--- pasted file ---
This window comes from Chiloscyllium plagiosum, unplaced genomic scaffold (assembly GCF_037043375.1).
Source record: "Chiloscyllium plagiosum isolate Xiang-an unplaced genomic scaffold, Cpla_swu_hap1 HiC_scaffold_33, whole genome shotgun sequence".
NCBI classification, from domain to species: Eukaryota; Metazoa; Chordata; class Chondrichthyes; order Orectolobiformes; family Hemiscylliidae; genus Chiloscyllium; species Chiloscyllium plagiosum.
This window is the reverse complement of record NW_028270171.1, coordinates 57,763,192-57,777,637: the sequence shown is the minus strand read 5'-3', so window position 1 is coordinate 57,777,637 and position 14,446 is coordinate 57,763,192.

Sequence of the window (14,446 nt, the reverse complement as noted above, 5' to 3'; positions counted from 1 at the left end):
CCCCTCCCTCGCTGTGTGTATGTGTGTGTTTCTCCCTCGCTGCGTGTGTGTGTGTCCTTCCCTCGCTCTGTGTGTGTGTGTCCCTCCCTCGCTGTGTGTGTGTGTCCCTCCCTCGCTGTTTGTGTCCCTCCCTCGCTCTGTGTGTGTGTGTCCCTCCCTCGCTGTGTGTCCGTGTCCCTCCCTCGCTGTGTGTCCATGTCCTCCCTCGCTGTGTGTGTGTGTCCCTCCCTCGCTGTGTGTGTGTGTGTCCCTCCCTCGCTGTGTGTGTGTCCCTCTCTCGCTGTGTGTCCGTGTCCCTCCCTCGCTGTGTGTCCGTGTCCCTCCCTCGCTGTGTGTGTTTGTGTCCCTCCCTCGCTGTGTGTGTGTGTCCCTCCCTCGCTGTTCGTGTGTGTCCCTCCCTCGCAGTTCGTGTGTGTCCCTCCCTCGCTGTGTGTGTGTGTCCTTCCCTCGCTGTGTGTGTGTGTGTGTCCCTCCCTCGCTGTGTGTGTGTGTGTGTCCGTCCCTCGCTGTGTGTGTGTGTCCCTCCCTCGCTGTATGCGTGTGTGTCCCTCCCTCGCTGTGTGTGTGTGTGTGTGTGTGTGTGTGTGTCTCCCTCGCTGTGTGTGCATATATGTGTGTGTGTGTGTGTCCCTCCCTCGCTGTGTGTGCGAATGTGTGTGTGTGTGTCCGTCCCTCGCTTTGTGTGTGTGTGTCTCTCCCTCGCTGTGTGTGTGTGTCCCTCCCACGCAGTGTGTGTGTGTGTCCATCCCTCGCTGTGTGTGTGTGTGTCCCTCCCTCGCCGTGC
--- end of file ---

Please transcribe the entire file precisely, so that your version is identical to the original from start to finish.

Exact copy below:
This window comes from Chiloscyllium plagiosum, unplaced genomic scaffold (assembly GCF_037043375.1).
Source record: "Chiloscyllium plagiosum isolate Xiang-an unplaced genomic scaffold, Cpla_swu_hap1 HiC_scaffold_33, whole genome shotgun sequence".
NCBI classification, from domain to species: Eukaryota; Metazoa; Chordata; class Chondrichthyes; order Orectolobiformes; family Hemiscylliidae; genus Chiloscyllium; species Chiloscyllium plagiosum.
This window is the reverse complement of record NW_028270171.1, coordinates 57,763,192-57,777,637: the sequence shown is the minus strand read 5'-3', so window position 1 is coordinate 57,777,637 and position 14,446 is coordinate 57,763,192.

Sequence of the window (14,446 nt, the reverse complement as noted above, 5' to 3'; positions counted from 1 at the left end):
CCCCTCCCTCGCTGTGTGTATGTGTGTGTTTCTCCCTCGCTGCGTGTGTGTGTGTCCTTCCCTCGCTCTGTGTGTGTGTGTCCCTCCCTCGCTGTGTGTGTGTGTCCCTCCCTCGCTGTTTGTGTCCCTCCCTCGCTCTGTGTGTGTGTGTCCCTCCCTCGCTGTGTGTCCGTGTCCCTCCCTCGCTGTGTGTCCATGTCCTCCCTCGCTGTGTGTGTGTGTCCCTCCCTCGCTGTGTGTGTGTGTGTCCCTCCCTCGCTGTGTGTGTGTCCCTCTCTCGCTGTGTGTCCGTGTCCCTCCCTCGCTGTGTGTCCGTGTCCCTCCCTCGCTGTGTGTGTTTGTGTCCCTCCCTCGCTGTGTGTGTGTGTCCCTCCCTCGCTGTTCGTGTGTGTCCCTCCCTCGCAGTTCGTGTGTGTCCCTCCCTCGCTGTGTGTGTGTGTCCTTCCCTCGCTGTGTGTGTGTGTGTGTCCCTCCCTCGCTGTGTGTGTGTGTGTGTCCGTCCCTCGCTGTGTGTGTGTGTCCCTCCCTCGCTGTATGCGTGTGTGTCCCTCCCTCGCTGTGTGTGTGTGTGTGTGTGTGTGTGTGTGTCTCCCTCGCTGTGTGTGCATATATGTGTGTGTGTGTGTGTCCCTCCCTCGCTGTGTGTGCGAATGTGTGTGTGTGTGTCCGTCCCTCGCTTTGTGTGTGTGTGTCTCTCCCTCGCTGTGTGTGTGTGTCCCTCCCACGCAGTGTGTGTGTGTGTCCATCCCTCGCTGTGTGTGTGTGTGTCCCTCCCTCGCCGTGC